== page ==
More than two-thirds of home renovation businesses are seeing revenues and profits equal or greater to pre-recessional levels, according to a new analysis, and about one-fifth of firms are reporting that their revenues and profits are significantly higher. Online home design platform Houzz released on July 22 its Q2 2015 Houzz Renovation Barometer, which measures […]
More than two-thirds of home renovation businesses are seeing revenues and profits equal or greater to pre-recessional levels, according to a new analysis, and about one-fifth of firms are reporting that their revenues and profits are significantly higher.
Online home design platform Houzz released on July 22 its Q2 2015 Houzz Renovation Barometer, which measures how confident home renovation professionals are regarding the strength of the industry.
“A large majority of home renovation firms on Houzz report a return to pre-recession revenues and profits, irrespective of industry segment or firm size,” said Nino Sitchinava, Houzz principal economist, in a news release.
The latest edition of the study also found that there have been very slight year-over-year gains and quite strong quarter-over-quarter gains in the market. Of course, those gains vary by niche; outdoor renovation firms in the Northeast reported the strongest quarter-over-quarter acceleration (not surprising, considering that region is recovering from a harsh winter), and architects in the West have the greatest year-over-year gain in confidence.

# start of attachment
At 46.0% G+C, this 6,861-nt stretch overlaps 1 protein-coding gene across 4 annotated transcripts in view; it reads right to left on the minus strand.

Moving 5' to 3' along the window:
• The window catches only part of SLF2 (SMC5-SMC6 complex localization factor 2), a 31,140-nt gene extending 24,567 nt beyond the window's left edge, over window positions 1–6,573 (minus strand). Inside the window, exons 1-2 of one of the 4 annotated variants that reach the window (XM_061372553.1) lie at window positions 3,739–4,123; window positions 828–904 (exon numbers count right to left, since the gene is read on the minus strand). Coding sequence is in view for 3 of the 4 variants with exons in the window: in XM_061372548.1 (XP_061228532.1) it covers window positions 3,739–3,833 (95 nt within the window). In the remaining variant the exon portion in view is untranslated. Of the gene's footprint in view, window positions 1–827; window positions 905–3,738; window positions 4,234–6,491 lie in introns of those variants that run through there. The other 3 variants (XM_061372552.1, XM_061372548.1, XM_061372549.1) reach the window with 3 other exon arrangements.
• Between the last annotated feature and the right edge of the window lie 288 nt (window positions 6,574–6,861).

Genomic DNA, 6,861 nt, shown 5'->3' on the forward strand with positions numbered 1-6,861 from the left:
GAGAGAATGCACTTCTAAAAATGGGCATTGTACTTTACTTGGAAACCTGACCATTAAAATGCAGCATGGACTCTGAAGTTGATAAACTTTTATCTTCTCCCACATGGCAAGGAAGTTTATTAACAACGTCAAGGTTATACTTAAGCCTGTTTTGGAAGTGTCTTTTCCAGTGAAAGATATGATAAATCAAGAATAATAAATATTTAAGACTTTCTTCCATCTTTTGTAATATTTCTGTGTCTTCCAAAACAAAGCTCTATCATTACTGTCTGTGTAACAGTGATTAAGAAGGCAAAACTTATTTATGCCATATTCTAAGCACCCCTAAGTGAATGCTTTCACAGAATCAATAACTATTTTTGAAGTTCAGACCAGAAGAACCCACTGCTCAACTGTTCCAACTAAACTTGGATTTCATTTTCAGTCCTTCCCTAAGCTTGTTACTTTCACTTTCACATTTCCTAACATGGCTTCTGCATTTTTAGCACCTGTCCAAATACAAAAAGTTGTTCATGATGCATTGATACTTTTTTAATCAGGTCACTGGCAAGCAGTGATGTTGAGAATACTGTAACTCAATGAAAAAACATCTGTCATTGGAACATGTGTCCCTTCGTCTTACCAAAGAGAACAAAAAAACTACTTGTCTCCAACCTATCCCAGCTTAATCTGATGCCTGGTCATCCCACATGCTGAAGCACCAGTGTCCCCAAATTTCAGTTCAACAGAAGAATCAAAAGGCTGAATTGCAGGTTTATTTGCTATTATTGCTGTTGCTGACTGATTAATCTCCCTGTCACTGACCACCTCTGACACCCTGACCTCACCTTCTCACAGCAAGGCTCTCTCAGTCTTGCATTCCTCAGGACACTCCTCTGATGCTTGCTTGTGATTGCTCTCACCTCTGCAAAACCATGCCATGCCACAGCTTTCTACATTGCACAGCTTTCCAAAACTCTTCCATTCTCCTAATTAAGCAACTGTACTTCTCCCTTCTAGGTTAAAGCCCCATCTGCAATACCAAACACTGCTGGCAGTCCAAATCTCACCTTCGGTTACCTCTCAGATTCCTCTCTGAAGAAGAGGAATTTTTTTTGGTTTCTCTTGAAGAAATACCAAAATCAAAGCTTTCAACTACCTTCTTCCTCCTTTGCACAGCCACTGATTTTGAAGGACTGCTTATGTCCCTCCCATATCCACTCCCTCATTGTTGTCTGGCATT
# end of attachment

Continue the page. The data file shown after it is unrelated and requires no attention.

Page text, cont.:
The Houzz Renovation Barometer reading, released quarterly, is based on a 100-point scale; the greater the index value is in comparison to 50, the greater the proportion of firms reporting gains instead of losses. The Q2 2015 reading was a very encouraging 69 or higher in all company types.
The reading is expected to be similar for Q3.
That doesn’t mean that there will be no challenges for second half of the year, however. “While industry confidence remains strong for the remainder of 2015, professionals tell us that the shortage of skilled labor continues to be a key challenge to growth,” Sitchinava cautioned.
And while renovations are by no means cheap — a supposedly “minor” kitchen remodel, according to this year’s Cost Vs. Value Report, costs $19,226 on average — post-recession consumers are more sensitive to pricing than they once were, cutting into profit margins.
The full report from Houzz is available online.
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